The plaintiff’s first submission was not accepted by the Court as it rested upon an incorrect premise that legal professional privilege is a legal right capable of being enforced.[6] Referring to decisions of the Privy Council and House of Lords, the Court noted that the right given to a person by legal professional privilege is ‘a right to resist the compulsory disclosure of information’[7] or ‘the right to decline to disclose or to allow to be disclosed the confidential communication or document in question’.[8] In line with the statement made by their Honours in Daniels Corporation, legal professional privilege can be understood as a ‘freedom from the exercise of legal power or control, which is to say [it is] an immunity’.[9] The Court held that their Honours’ characterisation of privilege as an immunity provided by the common law was an application of the principle of legality to the construction of statutes which may have the effect of abrogating ‘important common law rights, privileges and immunities’.[10] It was concluded that privilege is only an immunity from the exercise of powers which would otherwise compel the disclosure of privileged communications.[11]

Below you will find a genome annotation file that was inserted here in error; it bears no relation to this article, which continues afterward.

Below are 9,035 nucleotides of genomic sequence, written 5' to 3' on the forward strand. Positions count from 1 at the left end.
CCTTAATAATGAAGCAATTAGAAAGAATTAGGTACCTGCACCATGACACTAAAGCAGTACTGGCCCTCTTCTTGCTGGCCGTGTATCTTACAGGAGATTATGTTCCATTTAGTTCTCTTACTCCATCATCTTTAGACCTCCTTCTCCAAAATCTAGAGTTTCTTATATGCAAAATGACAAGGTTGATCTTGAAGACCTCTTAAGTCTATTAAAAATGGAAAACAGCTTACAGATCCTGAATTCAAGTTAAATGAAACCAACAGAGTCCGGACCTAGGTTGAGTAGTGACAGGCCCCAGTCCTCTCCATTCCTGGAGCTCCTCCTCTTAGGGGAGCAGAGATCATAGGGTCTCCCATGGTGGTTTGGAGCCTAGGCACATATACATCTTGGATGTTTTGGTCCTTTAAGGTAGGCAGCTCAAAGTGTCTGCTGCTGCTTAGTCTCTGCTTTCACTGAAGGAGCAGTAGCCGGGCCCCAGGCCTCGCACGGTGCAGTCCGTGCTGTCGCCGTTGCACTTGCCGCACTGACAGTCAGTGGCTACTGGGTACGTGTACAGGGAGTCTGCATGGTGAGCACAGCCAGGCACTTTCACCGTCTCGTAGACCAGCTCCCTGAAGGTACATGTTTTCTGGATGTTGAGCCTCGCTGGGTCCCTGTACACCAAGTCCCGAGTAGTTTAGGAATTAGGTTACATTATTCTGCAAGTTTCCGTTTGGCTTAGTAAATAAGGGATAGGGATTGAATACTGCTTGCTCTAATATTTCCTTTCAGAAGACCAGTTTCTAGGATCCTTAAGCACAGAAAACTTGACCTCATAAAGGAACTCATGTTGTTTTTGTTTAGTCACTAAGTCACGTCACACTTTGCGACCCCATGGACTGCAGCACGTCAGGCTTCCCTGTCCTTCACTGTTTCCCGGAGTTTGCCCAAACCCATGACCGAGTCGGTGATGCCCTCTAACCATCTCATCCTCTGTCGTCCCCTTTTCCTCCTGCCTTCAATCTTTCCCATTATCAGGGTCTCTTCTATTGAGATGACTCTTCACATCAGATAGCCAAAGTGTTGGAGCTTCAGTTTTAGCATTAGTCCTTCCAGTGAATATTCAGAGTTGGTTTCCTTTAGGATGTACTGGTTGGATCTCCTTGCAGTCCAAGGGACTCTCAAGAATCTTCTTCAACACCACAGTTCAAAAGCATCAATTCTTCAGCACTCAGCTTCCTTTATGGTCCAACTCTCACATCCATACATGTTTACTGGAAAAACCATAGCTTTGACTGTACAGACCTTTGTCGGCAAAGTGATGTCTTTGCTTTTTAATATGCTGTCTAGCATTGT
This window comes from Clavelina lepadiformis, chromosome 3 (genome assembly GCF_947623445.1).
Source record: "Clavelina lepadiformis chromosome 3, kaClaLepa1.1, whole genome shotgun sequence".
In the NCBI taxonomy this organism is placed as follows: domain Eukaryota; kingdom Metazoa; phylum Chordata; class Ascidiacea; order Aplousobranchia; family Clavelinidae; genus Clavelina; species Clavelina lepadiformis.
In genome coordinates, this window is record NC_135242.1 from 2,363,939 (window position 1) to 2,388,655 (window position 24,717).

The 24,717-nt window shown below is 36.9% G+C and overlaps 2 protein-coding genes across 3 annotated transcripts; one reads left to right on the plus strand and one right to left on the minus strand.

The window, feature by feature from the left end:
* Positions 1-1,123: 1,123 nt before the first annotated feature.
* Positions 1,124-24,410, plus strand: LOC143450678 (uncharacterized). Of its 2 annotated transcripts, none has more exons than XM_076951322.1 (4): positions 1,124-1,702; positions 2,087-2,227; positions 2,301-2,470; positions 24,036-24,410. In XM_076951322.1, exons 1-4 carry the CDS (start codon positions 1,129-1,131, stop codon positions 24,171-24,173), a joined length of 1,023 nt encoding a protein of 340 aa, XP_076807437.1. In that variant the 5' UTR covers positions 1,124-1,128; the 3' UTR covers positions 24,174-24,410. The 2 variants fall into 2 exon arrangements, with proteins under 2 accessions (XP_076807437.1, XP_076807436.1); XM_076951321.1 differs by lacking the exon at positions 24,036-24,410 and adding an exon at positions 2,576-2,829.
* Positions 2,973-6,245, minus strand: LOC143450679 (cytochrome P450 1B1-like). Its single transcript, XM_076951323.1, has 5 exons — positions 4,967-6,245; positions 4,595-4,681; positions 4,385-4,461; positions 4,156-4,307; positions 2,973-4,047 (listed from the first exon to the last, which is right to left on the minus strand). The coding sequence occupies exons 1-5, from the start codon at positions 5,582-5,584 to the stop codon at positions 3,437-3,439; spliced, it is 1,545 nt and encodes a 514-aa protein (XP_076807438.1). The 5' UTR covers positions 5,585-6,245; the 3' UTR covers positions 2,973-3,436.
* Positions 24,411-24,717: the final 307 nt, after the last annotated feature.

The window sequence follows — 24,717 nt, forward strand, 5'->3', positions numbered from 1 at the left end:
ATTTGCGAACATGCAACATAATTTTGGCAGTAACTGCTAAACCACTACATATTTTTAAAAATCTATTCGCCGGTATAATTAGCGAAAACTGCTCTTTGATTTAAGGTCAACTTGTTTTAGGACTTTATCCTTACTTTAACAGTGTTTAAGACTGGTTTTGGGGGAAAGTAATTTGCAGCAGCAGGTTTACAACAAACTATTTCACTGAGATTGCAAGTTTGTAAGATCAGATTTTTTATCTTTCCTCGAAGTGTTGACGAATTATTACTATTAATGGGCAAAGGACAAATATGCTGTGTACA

The Court rejected the plaintiffs’ second submission, finding it insufficient to warrant a new remedy on the basis that the scope of privilege should be broadened to reflect principles of public policy.[12] The Court emphasised that, while privilege promotes the public interest in keeping communications between a lawyer and their client secret for purposes of full and frank disclosure, there is another, more general public interest that lies in the fair conduct of litigation. That general public interest requires all relevant documentary evidence to be available to parties in a proceeding. Consequently, the law has struck a balance between the two competing interests, where the public interest supporting privilege is paramount to the more general public interest.[13] However, in striking the balance between the two competing interests, the law was concerned not with furthering a client’s personal interest in preventing the use of a client’s communications, but rather with enhancing the administration of justice, the policy of which is sufficiently secured by the grant of an immunity from disclosure.[14] Following this, the Court concluded that there was unlikely to be a warrant for providing anything more than an immunity from disclosure.[15]